Writer and academic Dr Sekai Shand was World Vision Australia's Policy and Communications Director. As a senior member of CEO Tim Costello's office, she was responsible for advocacy, research and education across the organization as well as liaison with World Vision's international offices.
Sekai was born and raised in a village in Zimbabwe where with the support of sponsorship she completed her secondary education. She then moved to the UK to train as a nurse and gained further child health qualifications.
She has gone on to become a respected doctorate and international commentator on world affairs and humanitarian issues. In 1985, Sekai came to Australia to study political science at Melbourne University. After completing her degree in political science at the University of Melbourne, she obtained a doctorate in International Relations at the same university.
Sekai's passion for development issues is reflected in her academic work and fiction. Her first volume Zimbabwean Woman: My Own Story was published in London in 1987. Lonely Planet published her novel, Songs to an African Sunset, in 1997. Her short stories have been published in various anthologies including Daughters of Africa, published by Jonathan Cape, London, 1992, and Always Elsewhere Travels of the Black Atlantic, published by Cassel, London, 1998.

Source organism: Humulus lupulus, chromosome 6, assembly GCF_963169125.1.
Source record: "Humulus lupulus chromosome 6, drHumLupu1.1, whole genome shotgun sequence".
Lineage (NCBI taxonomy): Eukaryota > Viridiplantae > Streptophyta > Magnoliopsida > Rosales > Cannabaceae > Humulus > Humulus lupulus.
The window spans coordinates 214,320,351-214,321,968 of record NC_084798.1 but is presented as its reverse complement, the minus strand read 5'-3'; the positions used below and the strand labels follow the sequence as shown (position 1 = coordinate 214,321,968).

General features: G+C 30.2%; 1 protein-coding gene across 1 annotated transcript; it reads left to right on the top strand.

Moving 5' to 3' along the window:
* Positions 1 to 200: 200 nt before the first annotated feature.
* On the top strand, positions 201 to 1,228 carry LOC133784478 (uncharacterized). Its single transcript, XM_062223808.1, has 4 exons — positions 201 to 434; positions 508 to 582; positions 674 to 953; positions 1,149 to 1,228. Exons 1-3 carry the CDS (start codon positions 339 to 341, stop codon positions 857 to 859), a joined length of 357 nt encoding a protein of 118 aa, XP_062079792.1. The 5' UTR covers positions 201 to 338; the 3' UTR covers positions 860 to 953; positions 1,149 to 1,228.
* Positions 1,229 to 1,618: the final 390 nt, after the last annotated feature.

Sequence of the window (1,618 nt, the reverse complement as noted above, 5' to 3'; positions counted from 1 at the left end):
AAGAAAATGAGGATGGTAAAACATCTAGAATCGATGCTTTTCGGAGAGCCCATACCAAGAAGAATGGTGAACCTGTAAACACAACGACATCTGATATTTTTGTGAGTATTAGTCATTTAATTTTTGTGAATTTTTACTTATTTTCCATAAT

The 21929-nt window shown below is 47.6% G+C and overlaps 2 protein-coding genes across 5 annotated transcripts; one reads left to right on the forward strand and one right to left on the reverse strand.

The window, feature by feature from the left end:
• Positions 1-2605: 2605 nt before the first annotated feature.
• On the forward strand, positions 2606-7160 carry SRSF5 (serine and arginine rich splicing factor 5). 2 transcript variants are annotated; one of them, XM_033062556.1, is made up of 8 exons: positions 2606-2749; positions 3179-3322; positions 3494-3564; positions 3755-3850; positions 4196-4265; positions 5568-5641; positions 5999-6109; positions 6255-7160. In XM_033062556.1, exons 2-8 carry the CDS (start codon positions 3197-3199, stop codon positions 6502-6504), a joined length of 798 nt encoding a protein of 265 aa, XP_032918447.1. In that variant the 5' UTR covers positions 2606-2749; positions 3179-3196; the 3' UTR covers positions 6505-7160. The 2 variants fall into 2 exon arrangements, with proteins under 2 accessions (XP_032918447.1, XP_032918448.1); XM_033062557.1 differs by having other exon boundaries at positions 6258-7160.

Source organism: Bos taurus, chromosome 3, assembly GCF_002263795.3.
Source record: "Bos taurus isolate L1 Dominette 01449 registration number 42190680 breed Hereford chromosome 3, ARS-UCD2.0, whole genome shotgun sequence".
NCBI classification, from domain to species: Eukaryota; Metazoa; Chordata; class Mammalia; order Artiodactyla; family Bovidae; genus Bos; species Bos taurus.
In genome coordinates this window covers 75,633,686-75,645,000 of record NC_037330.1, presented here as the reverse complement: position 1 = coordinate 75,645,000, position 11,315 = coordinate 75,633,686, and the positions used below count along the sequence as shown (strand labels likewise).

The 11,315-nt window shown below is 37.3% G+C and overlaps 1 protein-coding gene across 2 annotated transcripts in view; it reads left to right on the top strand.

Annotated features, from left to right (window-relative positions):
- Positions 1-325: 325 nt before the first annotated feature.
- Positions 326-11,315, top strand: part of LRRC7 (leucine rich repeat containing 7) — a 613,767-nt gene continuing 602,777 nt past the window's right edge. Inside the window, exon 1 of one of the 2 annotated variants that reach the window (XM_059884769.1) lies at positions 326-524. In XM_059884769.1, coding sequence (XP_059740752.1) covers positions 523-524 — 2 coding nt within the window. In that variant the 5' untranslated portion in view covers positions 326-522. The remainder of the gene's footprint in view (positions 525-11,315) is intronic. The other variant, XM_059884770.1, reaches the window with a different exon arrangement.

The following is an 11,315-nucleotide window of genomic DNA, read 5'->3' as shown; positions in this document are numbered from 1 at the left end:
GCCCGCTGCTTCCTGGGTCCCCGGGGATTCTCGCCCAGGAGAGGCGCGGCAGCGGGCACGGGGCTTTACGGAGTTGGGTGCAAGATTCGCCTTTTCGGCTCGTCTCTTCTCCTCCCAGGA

Feature articles about her work, notably relating to HIV/AIDS, have been published in newspapers and international journals. She has appeared on other media, including ABC Radio and Channel 9. She is currently researching and writing a volume about Reconciliation in Rwanda.
Prior to taking the Director position, in mid-2000, Sekai worked for World Vision Australia in the Africa Team and in the Aboriginal & Torres Strait Islander Health Program. She served in Zimbabwe in and Tanzania 1995-97 and her work in HIV/AIDS has taken her to the United Nations Special Assembly on HIV/AIDS in New York from June 25 - 27th 2002.
Sekai's personal story reflects extraordinary and rare transitions made in one lifetime - from humble village to the world of international affairs, where she now advocates on behalf of the poor in Africa and other parts of the developing world. She regularly returns to visit her family, many of whom are still in the village.
As spokesperson for World Vision Australia, Sekai's stories both inspired and challenged those who read her works or listen to her presentations. She speaks about poverty and injustice from the heart, and demonstrates how these have shaped her life and that of other Africans.